On the in vivo side, animal models — which are necessary to understand virus–host interactions, study the natural history of infection, and develop host-directed therapies — are lacking: Most common mammalian models, such as mice, are naturally insusceptible to HBV infection.

Chimpanzees are susceptible and develop a chronic infection representative of the human version; experiments in chimpanzees were instrumental in the development of the HBV vaccine and have provided a wealth of information on virus–host interactions and the immune response during HBV infection. However, for obvious reasons, they are far from a practical model, and their experimental use is limited or banned for ethical reasons in many countries.

Tree shrews, ducks, and woodchucks have also served as models (the latter two using surrogate viruses from the same family as HBV), as have mice genetically manipulated in various ways to make them permissive to infection and “humanized” mice transplanted with human liver cells, but each model comes with its own set of limitations.

Courtesy of Yingpu Yu
Yingpu Yu works in the lab of Charles Rice, who won the Nobel Prize for his work on hepatitis C virus.

An RNA launch system to study HBV

But the in vitro side is where Yu and his colleagues decided to focus their attention.

“The virus doesn’t propagate very well in cell culture. This complicates drug discovery, because initial screens for antiviral activity are usually done in cell culture. Our goal was to find a way to overcome some of the limitations inherent to existing in vitro culture methods,” he said.

Yu and fellow postdoctoral researcher Bill Schneider are first authors on a preprint, posted on the site bioRxiv, that describes their work creating a new system for initiating HBV replication in cell culture. Taking inspiration from HCV replication systems, their approach uses transfection of a single viral RNA — pregenomic RNA, or pgRNA — to launch infection.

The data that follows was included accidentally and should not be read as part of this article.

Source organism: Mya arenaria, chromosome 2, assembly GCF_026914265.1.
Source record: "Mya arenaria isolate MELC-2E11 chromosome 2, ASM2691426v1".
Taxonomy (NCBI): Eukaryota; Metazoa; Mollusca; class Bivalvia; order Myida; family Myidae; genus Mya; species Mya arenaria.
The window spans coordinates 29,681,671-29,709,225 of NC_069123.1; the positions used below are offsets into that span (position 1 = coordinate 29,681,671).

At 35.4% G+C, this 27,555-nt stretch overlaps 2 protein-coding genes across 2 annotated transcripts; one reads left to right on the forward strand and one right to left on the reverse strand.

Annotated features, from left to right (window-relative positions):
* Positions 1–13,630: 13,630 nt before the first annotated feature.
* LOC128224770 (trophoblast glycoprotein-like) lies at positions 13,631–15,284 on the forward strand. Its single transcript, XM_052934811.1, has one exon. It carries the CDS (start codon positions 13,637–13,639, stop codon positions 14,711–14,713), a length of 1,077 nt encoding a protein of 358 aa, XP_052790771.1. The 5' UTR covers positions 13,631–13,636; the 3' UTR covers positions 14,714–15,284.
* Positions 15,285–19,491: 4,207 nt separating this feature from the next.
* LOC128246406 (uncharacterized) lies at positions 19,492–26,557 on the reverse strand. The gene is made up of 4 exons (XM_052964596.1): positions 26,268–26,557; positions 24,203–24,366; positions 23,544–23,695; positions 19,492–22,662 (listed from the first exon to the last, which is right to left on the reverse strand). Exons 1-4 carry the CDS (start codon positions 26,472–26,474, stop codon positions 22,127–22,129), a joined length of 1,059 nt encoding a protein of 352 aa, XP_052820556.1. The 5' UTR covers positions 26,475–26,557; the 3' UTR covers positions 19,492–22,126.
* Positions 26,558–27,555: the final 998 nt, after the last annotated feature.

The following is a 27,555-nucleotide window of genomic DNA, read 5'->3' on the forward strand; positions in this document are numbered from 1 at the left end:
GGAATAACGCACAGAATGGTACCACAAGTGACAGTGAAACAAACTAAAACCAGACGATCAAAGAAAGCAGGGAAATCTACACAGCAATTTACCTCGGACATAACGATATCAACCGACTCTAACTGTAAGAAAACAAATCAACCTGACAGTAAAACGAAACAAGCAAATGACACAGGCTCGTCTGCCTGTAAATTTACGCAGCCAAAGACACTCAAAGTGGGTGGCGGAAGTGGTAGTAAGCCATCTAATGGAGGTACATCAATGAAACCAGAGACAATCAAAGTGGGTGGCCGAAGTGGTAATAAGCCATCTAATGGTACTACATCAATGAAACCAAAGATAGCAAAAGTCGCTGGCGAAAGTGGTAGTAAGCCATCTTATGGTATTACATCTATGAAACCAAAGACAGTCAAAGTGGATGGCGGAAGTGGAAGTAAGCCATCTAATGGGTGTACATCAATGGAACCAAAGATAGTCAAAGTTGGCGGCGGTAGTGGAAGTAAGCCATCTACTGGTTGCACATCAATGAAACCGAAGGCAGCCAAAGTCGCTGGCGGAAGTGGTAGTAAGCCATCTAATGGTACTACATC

“Background contamination is a major issue with existing methods of infection. Using viral particles to launch infection requires a high ratio of viral particles to cells; DNA and protein from the inoculum can interfere with assays to measure viral propagation. In other methods, such as transfection of HBV DNA in plasmid form and use of cell lines with the viral genome integrated into the host cell genome, most of the viral RNA and protein signal comes from the plasmid or integrated genome rather than from cccDNA, which is the template the virus uses in natural infection.”

Launching infection with pgRNA, which serves as the template for reverse transcription of the viral genome and translation of HBcAg and viral polymerase, eliminates such background contamination: In this system, all viral DNA and some viral proteins, such as HBsAg, must be the result of active replication of the virus. This not only allows for assessment of how well the virus propagates in cell culture, but also facilitates evaluation of whether a drug candidate successfully blocks viral replication.

Yu, Schneider and colleagues thought their RNA launch method might also facilitate study of drug resistance mutations, which could provide important information to guide the drug discovery process. In existing methods, viral propagation is too limited for the selection of drug-resistant mutants, and background contamination limits the detection of mutant genomes by deep sequencing.

To test their hypothesis, the team launched an infection by transfecting with pgRNA, treating infected cells with the antiviral lamivudine, and sequencing viral DNA extracted from cell supernatants. Analysis of the sequencing data revealed that two mutant genomes dominated over all other sequences, both with mutations known to confer resistance to lamivudine in patients.

“This RNA launch system expands the toolbox for dissecting the molecular mechanisms of HBV replication and interaction with hepatocytes,” said Ju-Tao Guo, a professor and chairman of the Department of Experimental Therapeutics at the Baruch S. Blumberg Institute, who was not involved in the research. “It is particularly useful in the identification of host cellular proteins involved in cccDNA intracellular amplification and regulation of cccDNA transcription. The system can also help investigate the mechanism of action of antiviral drug candidates to facilitate the development of therapeutics for the cure of chronic hepatitis B.”

“The authors describe a clever and useful technique that allows for (insights) that were not possible or practical before,” added Tim Block, president of the Hepatitis B Foundation and the Baruch S. Blumberg Institute.

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Sarah Schrader

Sarah Schrader is an M.D.-Ph.D. student in the Weill Cornell/Rockefeller/Sloan Kettering Tri-Institutional M.D.-Ph.D. Program.